Sunday, September 3, 2006

Follow Up: Harvesting Power from Human Motion at Large Scale

Last year, I speculated about whether it would be possible to harvest power from human motion on a large scale. “On a large scale” was the key part, since devices already exist to harvest power on a small scale, such as combat boots that generate a small amount of power while the wearer walks. To provide a contrasting example, I asked whether one could harvest the vibrational motion of a highway overpass as vehicles passed over.

Lately, architect Claire Price has been in the news with plans to try something along these lines. Here are a few excerpts from a recent BBC article by her:

Reading this, your body at rest is emitting about 100 watts into the environment. If you’re sitting in an open plan office, count the number of surrounding colleagues and you don’t need to be a maths genius to appreciate the possibilities of tapping into all that wasted energy....

“[H]eel-strike” generators, powered through the pumping motion of a footstep, can be embedded within a boot heel. These devices currently achieve upwards of 3 - 6 watts of power output. So the 34,000 commuters who pass through Victoria underground station at rush hour, for example, could theoretically generate enough energy to power 6,500 LED light fittings - energy that today is disappearing into the ground....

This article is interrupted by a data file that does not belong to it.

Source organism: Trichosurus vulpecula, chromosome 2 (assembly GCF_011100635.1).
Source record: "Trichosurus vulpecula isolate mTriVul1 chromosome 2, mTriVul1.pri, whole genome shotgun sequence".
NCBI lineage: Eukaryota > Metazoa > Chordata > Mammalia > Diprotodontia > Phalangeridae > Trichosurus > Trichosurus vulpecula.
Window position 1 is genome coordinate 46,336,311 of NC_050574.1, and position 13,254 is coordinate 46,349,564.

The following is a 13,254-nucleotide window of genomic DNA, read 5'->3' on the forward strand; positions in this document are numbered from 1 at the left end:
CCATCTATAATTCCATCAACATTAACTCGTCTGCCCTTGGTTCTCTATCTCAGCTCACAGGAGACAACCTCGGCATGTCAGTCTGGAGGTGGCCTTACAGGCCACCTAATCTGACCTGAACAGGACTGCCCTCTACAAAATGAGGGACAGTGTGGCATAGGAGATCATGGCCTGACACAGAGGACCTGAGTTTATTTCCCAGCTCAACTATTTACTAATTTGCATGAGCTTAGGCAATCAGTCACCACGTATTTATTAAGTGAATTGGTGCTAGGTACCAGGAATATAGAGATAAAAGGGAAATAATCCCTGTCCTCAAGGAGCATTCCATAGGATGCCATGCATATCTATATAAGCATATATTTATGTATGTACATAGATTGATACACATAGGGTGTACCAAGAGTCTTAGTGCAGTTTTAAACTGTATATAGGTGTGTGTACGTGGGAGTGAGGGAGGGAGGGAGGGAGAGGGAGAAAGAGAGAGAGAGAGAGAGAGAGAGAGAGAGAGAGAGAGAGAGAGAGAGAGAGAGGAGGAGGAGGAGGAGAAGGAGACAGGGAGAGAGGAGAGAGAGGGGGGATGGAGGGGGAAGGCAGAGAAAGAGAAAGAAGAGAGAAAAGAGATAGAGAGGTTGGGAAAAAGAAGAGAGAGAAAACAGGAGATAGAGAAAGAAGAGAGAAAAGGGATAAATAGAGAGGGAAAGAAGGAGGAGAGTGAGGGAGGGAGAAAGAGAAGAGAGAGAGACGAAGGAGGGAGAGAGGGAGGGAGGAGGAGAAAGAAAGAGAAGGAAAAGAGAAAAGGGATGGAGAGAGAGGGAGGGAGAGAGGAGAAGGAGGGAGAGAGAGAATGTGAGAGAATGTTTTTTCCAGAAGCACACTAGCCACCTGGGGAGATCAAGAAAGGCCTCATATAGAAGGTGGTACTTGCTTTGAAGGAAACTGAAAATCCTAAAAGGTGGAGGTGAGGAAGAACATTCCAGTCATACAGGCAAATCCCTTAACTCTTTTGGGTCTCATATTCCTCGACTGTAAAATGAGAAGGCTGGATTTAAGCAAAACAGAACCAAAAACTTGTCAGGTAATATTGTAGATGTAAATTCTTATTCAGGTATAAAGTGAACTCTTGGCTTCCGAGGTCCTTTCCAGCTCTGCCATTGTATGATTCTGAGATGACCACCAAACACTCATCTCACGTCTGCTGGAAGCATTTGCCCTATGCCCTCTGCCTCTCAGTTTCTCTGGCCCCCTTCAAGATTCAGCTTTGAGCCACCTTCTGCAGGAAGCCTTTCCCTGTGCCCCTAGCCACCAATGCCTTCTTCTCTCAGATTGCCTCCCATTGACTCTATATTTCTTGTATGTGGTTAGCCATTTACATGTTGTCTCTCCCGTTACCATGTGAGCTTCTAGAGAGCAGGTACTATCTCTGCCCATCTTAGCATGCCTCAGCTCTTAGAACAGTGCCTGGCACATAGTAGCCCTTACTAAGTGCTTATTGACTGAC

Elsewhere in the world, researchers are also looking into how energy harvesting devices can be embedded within roads or how they can be used to create a self-powering heart pacemaker or even an artificial limb....

We [Price’s UK-based firm, The Facility Architects] are applying and testing our ideas practically within a building project within the next year, including a sprung floor fitted with heel-strike generations to harvest the energy from people walking across it. This power output will then be wired back to provide the lighting within that building.

We also plan an LED light fitting with its own micro generator. This unit will convert vibrations from passing trains, lorries or planes to provide continuous light without the need for wiring into the grid.

As of last year, I was unable to find anything on the large-scale version of harvesting power from human motion. So I’m glad that whatever work was/is being done is now in the spotlight.

I hope it succeeds.